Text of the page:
Although they are Jewish, 11-year-old Gustave’s parents believe they are safe in Paris—until Nazis occupy the city in 1940. Now Gustave must leave his best friends behind as his family flees to Saint-Georges, where life isn’t much easier: Food is scarce, a classmate bullies Gustave and the Nazis are getting closer. After befriending a young girl in the French Resistance, Gustave develops a plan that could reunite him with his friends—and maybe even get them all to America, where they can finally be safe.
This suspenseful first novel was inspired by author Susan Lynn Meyer’s father, whose own family escaped from the Nazis in France. Meyer, an English professor at Wellesley College, answered questions for BookPage about Black Radishes (recently named a Sydney Taylor Honor Book for its authentic portrayal of the Jewish experience), touching on her family’s fascinating history, her obsession with research and what’s up next for Gustave.
Congratulations on publishing your first novel! Can you tell us a little about your path to publication?
Thank you! I am completely and unabashedly thrilled about it! All told, it has been a little less than four years from putting down the first words to publication. There’s actually an interesting story about how it came to be published. I wrote six chapters and then got stuck for a while. But fortunately, before I got stuck, I had submitted a synopsis and sample chapters to the SCBWI (Society of Children’s Book Writers and Illustrators) Work-in-Progress competition. Months later, when I had nearly forgotten about the competition, I got an email from a very prominent editor who had judged the competition complimenting me on the chapters I had sent and asking to see the whole manuscript of Black Radishes. I was stunned—it was the kind of thing that every writer dreams will happen when entering a competition like that!
“I was always fascinated, as a child, by the glimpses my father’s stories gave me of what then seemed a faraway culture and time. I thought that other children might be as interested in both the humorous and the somber aspects of his French childhood as I was.”
That email made me ecstatically happy for about 48 hours and then completely panicked for the next 48—because I hadn’t actually written the novel yet and didn’t know if I could do it! Then I got over my panic and just sat down and wrote. When I finished the book I sent it to the editor who had wanted to see it. I didn’t hear anything for about 12 months, so meanwhile I started contacting agents and I also hesitantly started sending it out to two other editors.
When it landed on the desk of Rebecca Short, editorial assistant at Delacorte (Random House), the magical “click” happened. Rebecca got the manuscript on a Friday afternoon. She read the manuscript over the weekend, sent it to her executive editor, Françoise Bui, who also read it on the weekend, and then it was sent on to the publisher, Beverly Horowitz, and on Monday, to my absolute astonishment, Rebecca called me to make an offer on the book! In the end, the original editor who had judged the contest decided to pass, but I am tremendously grateful for the email he sent me because it gave me the confidence and the boost I needed to make me write Black Radishes.
Black Radishes was inspired by your father’s experience during World War II. When did your father tell you the story of his childhood in France?
I have vivid childhood memories of sitting with my five brothers and sisters at our round white dinner table and listening to my father tell stories about his French childhood. He is a great storyteller, and he told us lots of funny anecdotes about tricks that he and his friends and sister and cousins used to play, trouble they got into, funny details about French life, etc. Once, for example, he was severely rebuked by an adult for breaking himself a piece of bread at the table but then putting the loaf back on the bread board upside down—bread is so sacred in France that you must always treat it with respect!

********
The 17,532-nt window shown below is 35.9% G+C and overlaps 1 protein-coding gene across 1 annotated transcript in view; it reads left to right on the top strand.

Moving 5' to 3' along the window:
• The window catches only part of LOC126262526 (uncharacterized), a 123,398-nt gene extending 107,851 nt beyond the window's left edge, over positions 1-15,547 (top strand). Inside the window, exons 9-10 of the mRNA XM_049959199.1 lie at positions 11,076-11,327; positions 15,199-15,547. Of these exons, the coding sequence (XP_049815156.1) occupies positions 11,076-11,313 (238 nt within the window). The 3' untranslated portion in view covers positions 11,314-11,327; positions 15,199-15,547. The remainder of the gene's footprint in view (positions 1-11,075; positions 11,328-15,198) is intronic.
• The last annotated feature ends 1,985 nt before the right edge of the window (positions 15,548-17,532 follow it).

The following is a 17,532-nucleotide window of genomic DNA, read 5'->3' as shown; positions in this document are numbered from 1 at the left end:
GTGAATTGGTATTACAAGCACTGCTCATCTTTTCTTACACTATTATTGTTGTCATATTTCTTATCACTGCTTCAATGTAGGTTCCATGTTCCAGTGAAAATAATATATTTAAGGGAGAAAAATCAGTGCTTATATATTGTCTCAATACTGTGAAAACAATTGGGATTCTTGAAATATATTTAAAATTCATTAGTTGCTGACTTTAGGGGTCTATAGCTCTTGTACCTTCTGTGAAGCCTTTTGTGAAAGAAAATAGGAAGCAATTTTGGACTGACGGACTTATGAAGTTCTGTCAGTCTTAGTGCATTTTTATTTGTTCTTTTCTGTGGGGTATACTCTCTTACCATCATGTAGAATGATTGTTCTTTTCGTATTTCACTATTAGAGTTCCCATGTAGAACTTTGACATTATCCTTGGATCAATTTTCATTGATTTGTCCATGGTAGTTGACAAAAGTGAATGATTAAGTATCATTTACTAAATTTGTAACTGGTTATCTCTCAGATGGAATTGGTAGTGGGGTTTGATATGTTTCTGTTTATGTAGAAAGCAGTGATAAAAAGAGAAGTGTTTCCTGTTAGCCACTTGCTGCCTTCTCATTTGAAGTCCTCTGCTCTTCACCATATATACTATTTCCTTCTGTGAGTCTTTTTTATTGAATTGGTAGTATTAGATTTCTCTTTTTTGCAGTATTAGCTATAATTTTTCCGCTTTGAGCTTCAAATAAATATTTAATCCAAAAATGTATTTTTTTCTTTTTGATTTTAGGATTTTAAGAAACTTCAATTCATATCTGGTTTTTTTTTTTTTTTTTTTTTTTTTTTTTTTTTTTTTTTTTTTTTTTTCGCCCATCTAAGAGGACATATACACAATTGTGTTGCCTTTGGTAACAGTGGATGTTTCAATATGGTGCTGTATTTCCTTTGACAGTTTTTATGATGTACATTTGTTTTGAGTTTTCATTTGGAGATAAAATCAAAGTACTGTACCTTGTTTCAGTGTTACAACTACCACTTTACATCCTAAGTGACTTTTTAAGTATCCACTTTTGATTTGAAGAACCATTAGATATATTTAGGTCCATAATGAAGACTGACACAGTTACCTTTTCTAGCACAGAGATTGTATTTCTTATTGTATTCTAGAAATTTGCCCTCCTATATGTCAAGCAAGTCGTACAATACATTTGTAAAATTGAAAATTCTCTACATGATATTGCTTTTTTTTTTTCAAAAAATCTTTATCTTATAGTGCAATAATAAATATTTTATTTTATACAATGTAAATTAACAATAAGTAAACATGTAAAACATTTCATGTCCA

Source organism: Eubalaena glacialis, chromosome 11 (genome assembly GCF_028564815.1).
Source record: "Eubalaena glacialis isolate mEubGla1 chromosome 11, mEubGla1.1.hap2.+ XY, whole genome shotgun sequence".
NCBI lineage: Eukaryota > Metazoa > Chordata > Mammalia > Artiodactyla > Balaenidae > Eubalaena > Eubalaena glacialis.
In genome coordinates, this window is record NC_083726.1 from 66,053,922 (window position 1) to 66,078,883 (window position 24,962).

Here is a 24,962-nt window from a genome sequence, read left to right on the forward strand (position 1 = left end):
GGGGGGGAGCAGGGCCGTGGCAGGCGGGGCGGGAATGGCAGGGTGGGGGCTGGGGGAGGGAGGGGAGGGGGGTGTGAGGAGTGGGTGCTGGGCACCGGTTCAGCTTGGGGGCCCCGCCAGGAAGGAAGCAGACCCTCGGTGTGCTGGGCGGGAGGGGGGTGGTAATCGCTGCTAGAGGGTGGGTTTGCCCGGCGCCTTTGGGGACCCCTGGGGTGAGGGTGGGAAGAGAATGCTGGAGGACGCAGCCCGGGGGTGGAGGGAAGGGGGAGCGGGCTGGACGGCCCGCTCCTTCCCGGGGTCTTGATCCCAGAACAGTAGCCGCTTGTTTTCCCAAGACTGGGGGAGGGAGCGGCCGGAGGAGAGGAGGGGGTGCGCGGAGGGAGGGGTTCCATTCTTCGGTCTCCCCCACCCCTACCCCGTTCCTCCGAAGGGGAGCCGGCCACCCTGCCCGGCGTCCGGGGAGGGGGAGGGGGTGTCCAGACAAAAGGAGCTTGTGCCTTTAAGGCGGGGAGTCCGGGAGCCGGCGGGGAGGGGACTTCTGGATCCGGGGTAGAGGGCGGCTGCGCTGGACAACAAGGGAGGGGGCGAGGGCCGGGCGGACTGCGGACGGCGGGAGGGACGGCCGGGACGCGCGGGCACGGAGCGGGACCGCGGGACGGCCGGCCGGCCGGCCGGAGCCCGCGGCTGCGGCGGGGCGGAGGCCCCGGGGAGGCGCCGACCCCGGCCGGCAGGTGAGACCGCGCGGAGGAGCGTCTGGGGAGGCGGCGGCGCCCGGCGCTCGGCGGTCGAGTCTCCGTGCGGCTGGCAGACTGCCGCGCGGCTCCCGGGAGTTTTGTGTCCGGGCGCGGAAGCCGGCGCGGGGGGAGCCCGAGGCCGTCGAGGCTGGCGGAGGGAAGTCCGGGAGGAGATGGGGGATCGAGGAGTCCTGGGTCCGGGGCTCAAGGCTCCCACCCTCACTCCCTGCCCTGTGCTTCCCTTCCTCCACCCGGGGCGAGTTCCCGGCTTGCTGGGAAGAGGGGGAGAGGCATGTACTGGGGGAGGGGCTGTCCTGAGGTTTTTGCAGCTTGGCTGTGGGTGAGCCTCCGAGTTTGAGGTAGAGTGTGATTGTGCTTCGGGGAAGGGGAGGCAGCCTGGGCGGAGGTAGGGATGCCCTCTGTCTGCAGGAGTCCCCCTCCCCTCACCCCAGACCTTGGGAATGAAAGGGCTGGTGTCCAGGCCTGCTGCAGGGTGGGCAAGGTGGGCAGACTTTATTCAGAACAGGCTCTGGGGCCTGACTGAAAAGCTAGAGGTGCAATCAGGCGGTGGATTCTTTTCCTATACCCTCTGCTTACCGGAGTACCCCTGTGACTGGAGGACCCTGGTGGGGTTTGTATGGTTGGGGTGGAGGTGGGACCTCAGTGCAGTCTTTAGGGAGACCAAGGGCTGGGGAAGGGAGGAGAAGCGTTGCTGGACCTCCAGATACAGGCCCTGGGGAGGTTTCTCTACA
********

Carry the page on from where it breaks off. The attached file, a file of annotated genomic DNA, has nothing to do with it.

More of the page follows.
Only gradually, over the years, did I learn, bit by bit, why his family left France—that as Jews during the war their lives were in terrible danger. He didn’t say much about this aspect of his life—it was hard for him to talk about those things. I was always fascinated, as a child, by the glimpses his stories gave me of what then seemed a faraway culture and time, and I was stunned, when I understood it, to learn that anyone had hated my father and his family and people like them so much that their lives were threatened. I thought that other children might be as interested in both the humorous and the somber aspects of his French childhood as I was.
But I want to make clear that Black Radishes is a novel, as my father would be the first to tell you. I felt that his life story was his to tell, and the events in my novel are fiction, although the historical situation is real. I borrowed (and transformed) some anecdotes of his, and my characters do follow the same route that my father’s family took in their escape from France—from Paris to the tiny village of St.-Georges-sur-Cher to Spain, through Portugal, and from there setting sail for the United States.
Although life for Gustave and his parents is quite bleak while they live in Saint-Georges, Gustave maintains his adventuresome and brave spirit. Was this your father’s attitude during the war?
For my father, the biggest emotional challenge was actually leaving France. Although to some extent as a child he understood how grave the danger was, it was wrenching for him to leave behind his whole world—his country, his language and his close friends and relatives. Gustave in Black Radishes also experiences something of that loss.
What is the biggest challenge in writing historical fiction? How do you know that you’ve done sufficient research?
I absolutely love doing historical research. The hardest thing is getting myself to realize that it is time to stop doing research and to write! I’m also a literary scholar, and I often write about literary texts in relation to history. It was a surprise to me to realize how much more deeply and intimately I needed to know history in order to write historical fiction. I needed to know not just what big events occurred, of course, but the texture of daily life. For example, I needed to know just what the streets of Paris looked like in March of 1940, whether shops were open, what sort of mood people were in, in what ways war preparation and the absence of men of military age had affected daily life. That is much harder to find out about than what one might call “large-scale” historical information.